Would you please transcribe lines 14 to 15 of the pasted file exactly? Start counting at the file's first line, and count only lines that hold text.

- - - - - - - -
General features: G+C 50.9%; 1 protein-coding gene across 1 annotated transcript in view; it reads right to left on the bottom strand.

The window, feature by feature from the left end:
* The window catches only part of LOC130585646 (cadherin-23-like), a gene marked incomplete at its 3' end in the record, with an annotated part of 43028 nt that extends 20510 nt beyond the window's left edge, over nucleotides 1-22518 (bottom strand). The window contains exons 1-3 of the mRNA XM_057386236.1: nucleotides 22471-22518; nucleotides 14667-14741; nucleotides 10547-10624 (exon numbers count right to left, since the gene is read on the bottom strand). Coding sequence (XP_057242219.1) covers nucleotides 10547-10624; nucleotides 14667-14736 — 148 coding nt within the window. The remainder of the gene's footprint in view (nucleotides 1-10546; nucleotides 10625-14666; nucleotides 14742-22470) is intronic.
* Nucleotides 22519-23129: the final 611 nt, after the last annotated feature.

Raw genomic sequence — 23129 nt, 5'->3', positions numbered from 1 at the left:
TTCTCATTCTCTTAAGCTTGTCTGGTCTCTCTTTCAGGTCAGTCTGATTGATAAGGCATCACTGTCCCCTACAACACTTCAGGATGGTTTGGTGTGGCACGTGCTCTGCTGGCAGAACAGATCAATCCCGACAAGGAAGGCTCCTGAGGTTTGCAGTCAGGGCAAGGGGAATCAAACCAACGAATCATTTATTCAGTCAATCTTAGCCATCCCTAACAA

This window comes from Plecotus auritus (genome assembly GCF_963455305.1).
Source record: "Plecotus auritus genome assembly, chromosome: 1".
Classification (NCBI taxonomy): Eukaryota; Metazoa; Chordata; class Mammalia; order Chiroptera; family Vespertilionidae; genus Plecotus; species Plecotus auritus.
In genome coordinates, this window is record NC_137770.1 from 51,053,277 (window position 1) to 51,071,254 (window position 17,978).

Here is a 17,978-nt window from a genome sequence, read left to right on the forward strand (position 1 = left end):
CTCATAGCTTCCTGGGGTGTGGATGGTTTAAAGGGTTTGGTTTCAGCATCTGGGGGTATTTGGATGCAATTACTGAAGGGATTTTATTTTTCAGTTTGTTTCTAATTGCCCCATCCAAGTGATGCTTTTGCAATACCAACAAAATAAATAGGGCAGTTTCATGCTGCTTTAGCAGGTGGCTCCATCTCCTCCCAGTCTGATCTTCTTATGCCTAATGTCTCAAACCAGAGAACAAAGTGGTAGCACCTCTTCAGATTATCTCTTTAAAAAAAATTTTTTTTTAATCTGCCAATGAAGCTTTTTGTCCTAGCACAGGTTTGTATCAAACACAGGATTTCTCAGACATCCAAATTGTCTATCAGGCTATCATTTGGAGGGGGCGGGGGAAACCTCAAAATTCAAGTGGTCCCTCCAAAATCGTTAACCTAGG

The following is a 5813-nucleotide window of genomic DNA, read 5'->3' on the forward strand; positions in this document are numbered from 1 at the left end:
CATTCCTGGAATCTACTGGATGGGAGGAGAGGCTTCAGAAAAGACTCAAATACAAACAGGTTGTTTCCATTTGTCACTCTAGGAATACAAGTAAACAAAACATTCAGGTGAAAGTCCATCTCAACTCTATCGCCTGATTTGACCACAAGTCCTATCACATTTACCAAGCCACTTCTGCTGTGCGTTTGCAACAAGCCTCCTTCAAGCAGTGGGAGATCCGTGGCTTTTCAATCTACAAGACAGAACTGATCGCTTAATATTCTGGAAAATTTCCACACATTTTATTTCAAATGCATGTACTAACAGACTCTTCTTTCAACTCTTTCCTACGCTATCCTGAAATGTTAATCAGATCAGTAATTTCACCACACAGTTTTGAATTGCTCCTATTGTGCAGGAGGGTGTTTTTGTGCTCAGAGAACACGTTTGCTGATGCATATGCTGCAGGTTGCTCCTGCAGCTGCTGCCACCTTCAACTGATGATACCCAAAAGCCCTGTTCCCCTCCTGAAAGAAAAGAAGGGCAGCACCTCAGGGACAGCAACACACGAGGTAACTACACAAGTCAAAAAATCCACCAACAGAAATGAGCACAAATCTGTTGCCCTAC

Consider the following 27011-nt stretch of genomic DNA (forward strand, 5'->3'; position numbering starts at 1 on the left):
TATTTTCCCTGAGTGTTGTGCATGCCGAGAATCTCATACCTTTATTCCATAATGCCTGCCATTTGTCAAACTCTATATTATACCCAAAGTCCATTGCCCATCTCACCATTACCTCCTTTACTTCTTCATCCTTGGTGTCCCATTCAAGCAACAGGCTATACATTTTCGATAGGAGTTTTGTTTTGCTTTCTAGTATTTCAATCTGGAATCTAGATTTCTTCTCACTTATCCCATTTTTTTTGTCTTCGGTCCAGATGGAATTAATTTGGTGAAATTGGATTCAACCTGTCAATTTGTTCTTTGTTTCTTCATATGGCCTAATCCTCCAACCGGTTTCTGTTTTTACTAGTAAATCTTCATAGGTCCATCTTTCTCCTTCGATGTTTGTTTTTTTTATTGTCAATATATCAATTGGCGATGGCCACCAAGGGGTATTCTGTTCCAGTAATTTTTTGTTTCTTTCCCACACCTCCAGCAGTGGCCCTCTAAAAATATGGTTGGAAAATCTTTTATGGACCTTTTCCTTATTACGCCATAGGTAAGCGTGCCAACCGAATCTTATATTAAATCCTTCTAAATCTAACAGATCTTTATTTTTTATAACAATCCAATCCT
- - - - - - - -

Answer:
CATTCCTGGAATCTACTGGATGGGAGGAGAGGCTTCAGAAAAGACTCAAATACAAACAGGTTGTTTCCATTTGTCACTCTAGGAATACAAGTAAACAAAACATTCAGGTGAAAGTCCATCTCAACTCTATCGCCTGATTTGACCACAAGTCCTATCACATTTACCAAGCCACTTCTGCTGTGCGTTTGCAACAAGCCTCCTTCAAGCAGTGGGAGATCCGTGGCTTTTCAATCTACAAGACAGAACTGATCGCTTAATATTCTGGAAAATTTCCACACATTTTATTTCAAATGCATGTACTAACAGACTCTTCTTTCAACTCTTTCCTACGCTATCCTGAAATGTTAATCAGATCAGTAATTTCACCACACAGTTTTGAATTGCTCCTATTGTGCAGGAGGGTGTTTTTGTGCTCAGAGAACACGTTTGCTGATGCATATGCTGCAGGTTGCTCCTGCAGCTGCTGCCACCTTCAACTGATGATACCCAAAAGCCCTGTTCCCCTCCTGAAAGAAAAGAAGGGCAGCACCTCAGGGACAGCAACACACGAGGTAACTACACAAGTCAAAAAATCCACCAACAGAAATGAGCACAAATCTGTTGCCCTAC

Consider the following 27011-nt stretch of genomic DNA (forward strand, 5'->3'; position numbering starts at 1 on the left):